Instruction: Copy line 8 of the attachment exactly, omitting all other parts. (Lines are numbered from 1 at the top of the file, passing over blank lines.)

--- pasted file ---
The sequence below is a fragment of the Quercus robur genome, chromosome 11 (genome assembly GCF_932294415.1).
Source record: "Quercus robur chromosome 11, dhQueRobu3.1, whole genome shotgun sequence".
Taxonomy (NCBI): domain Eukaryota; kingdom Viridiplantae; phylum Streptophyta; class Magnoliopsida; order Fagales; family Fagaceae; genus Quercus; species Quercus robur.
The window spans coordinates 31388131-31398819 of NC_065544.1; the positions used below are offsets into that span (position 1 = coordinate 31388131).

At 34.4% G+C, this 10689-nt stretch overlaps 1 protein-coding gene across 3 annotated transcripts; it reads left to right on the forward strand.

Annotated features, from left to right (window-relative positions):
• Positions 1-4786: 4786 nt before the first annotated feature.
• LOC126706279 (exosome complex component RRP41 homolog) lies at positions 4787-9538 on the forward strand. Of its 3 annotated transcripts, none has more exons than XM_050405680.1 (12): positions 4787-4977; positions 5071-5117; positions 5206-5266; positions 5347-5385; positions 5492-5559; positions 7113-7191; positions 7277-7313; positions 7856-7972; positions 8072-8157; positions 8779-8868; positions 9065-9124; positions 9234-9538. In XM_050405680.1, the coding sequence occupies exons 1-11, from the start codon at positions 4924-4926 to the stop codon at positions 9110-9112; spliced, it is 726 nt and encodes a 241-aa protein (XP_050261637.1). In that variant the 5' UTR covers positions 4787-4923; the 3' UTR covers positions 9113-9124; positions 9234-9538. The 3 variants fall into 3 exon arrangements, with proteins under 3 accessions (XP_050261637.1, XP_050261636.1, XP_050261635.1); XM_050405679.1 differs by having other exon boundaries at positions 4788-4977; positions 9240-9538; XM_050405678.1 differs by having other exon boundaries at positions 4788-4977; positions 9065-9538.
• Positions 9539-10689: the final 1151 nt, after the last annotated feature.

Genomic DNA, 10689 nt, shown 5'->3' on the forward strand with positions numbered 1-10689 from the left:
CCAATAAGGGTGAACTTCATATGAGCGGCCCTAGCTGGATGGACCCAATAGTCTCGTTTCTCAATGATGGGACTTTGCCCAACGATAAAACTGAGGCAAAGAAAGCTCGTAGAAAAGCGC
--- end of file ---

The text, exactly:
• LOC126706279 (exosome complex component RRP41 homolog) lies at positions 4787-9538 on the forward strand. Of its 3 annotated transcripts, none has more exons than XM_050405680.1 (12): positions 4787-4977; positions 5071-5117; positions 5206-5266; positions 5347-5385; positions 5492-5559; positions 7113-7191; positions 7277-7313; positions 7856-7972; positions 8072-8157; positions 8779-8868; positions 9065-9124; positions 9234-9538. In XM_050405680.1, the coding sequence occupies exons 1-11, from the start codon at positions 4924-4926 to the stop codon at positions 9110-9112; spliced, it is 726 nt and encodes a 241-aa protein (XP_050261637.1). In that variant the 5' UTR covers positions 4787-4923; the 3' UTR covers positions 9113-9124; positions 9234-9538. The 3 variants fall into 3 exon arrangements, with proteins under 3 accessions (XP_050261637.1, XP_050261636.1, XP_050261635.1); XM_050405679.1 differs by having other exon boundaries at positions 4788-4977; positions 9240-9538; XM_050405678.1 differs by having other exon boundaries at positions 4788-4977; positions 9065-9538.